LOS ANGELES, California (KETK) – Lee Iacocca, a giant in the auto industry who gave the world the Ford Mustang and Chrysler minivan and saved Chrysler from bankruptcy in the 1980s, has died at age 94.
Iacocca was a true American success story. The son of Italian immigrants, he was born in Allentown, Pennsylvania, then a thriving steel town. He earned a degree in industrial engineering and a master’s, then went to work for the Ford Motor Company in 1946, launching his lifelong association with the auto industry.
He began at Ford as an engineer trainee, but eventually became president of the company.
It was during his years at Ford that he came up with the idea of a “Pony car,” a performance/muscle car that was powerful but affordable.
He also is reputed to have understood the potential for the minivan when that design first appeared. Ford passed on it, and, when Iacocca moved to Chrysler, he is said to have taken that idea with him.
He also had his share of controversy at Ford, primarily from the fiasco of the Ford Pinto, which became notorious for its exploding fuel tanks. Iacocca came under intense scrutiny for keeping quiet about the risks the Pinto posed before putting the car on the market.
He was president of Ford Motor Co, for eight years, from 1970-1978, when he was fired by Henry Ford III.
In 1980 he went to Chrysler, where he launched the minivan into production, saved the convertible by introducing the Chrysler LeBaron, and. along the way, saved Chrysler itself.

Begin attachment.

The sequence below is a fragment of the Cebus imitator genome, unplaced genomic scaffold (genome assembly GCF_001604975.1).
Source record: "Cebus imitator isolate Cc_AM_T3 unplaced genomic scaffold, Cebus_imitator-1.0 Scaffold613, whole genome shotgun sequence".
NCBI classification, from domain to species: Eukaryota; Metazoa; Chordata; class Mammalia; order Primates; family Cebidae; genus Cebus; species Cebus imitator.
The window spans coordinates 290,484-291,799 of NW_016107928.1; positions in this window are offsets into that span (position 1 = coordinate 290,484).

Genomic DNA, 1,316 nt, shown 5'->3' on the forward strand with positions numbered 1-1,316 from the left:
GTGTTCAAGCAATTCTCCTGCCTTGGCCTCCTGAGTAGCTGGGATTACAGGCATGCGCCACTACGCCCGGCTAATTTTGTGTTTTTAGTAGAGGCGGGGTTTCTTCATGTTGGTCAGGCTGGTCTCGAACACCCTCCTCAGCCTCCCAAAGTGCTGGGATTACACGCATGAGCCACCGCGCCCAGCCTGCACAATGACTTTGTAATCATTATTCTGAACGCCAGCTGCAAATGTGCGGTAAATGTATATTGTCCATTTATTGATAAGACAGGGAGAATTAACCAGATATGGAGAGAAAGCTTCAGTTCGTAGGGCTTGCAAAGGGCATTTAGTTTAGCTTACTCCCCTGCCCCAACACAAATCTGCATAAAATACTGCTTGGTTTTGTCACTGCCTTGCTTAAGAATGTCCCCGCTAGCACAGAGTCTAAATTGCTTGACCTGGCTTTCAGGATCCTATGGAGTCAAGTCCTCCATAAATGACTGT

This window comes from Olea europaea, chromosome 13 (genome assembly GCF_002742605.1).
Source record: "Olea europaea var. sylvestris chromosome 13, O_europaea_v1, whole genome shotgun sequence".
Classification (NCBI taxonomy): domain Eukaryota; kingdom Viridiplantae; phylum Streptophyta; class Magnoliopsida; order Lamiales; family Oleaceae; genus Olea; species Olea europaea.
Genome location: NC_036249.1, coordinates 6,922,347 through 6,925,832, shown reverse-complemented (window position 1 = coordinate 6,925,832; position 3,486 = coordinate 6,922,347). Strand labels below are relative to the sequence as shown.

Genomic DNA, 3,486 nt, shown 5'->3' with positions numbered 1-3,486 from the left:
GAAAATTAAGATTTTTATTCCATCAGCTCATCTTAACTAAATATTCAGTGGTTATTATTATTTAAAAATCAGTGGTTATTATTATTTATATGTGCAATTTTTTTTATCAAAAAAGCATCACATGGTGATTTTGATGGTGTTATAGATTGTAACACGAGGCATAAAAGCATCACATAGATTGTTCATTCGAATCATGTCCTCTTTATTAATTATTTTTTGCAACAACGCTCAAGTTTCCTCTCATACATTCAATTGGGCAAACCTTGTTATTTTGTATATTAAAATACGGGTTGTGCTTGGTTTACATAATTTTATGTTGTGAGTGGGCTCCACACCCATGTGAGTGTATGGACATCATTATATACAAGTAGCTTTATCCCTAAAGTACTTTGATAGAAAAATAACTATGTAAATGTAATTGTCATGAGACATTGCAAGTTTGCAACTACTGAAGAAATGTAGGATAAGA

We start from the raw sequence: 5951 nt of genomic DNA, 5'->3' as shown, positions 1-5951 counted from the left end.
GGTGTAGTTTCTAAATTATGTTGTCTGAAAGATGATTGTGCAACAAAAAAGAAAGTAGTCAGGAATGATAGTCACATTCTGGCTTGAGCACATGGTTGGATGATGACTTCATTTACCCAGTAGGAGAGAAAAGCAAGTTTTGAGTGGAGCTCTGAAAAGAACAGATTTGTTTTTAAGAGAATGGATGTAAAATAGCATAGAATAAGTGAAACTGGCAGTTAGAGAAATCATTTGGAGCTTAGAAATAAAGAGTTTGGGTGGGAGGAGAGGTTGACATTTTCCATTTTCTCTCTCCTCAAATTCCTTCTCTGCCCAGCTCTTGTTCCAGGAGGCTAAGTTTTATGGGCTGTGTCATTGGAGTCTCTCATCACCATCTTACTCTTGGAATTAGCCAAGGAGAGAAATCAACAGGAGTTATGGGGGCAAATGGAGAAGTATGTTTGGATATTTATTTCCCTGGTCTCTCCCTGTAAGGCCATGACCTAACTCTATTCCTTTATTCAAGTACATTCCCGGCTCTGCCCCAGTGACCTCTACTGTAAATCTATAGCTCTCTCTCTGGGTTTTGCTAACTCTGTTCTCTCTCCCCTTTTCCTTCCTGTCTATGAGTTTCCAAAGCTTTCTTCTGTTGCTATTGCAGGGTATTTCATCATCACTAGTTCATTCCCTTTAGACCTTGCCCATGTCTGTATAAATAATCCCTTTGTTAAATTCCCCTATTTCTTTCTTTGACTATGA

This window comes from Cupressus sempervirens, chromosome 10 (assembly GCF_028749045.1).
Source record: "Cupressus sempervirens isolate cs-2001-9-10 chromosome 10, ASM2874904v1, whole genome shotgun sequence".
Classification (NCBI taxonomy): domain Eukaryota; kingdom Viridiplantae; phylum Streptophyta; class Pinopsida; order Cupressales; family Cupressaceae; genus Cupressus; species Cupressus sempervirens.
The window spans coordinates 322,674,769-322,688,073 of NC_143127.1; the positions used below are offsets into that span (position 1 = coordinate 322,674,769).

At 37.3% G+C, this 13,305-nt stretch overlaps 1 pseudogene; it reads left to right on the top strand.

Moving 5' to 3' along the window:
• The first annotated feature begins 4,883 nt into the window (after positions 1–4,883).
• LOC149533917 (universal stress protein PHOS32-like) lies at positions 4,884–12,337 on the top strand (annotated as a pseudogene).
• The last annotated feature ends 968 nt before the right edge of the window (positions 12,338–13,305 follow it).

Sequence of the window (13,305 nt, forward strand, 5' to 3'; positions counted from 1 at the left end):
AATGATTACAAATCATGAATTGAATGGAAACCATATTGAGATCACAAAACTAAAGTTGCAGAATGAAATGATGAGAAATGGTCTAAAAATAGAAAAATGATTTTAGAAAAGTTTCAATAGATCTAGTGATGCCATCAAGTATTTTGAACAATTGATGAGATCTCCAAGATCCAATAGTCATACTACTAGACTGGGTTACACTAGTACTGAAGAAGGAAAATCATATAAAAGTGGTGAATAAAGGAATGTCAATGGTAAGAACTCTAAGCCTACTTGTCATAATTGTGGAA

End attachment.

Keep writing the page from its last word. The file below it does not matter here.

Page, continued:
The company was bleeding money, battered by the disastrous introduction of the Aspen and Volare, which were plagued with shoddy quality and countless recalls.
Iacocca recruited managers who could put quality back into the brand, then, in an effort to keep the company from going under permanently, went to Congress for a bailout. Despite the initial skepticism, he ended up getting almost $1 billion in guaranteed loans.
In an attempt to get Congress on his side, he worked to get the American people on his side. Iacocca was all over television, becoming the very public face of Chrysler. He appeared in commercials for the company’s vehicles, using the famous tag line, “If you can find a better car, buy it.”
By 1983, Chrysler had paid off the government loans.
It was also during his tenure that Chrysler acquired Jeep.
Iacocca remained president and CEO until he retired in 1992.
He was just as prominent outside the auto industry. He was named by President Reagan to head the foundation raising funds for the restoration of the Statue of Liberty, and founded the Olivio company, which makes olive oil-derived food products and donates all the profits to diabetes research. His wife Mary died from that disease.
He wrote a best-selling autobiography, appeared on talk shows, and was urged by some to run for president.
He even appeared on an episode of the 1980s TV show Miami Vice.
Iacocca died at his Bel Air home Tuesday evening, surrounded by his family.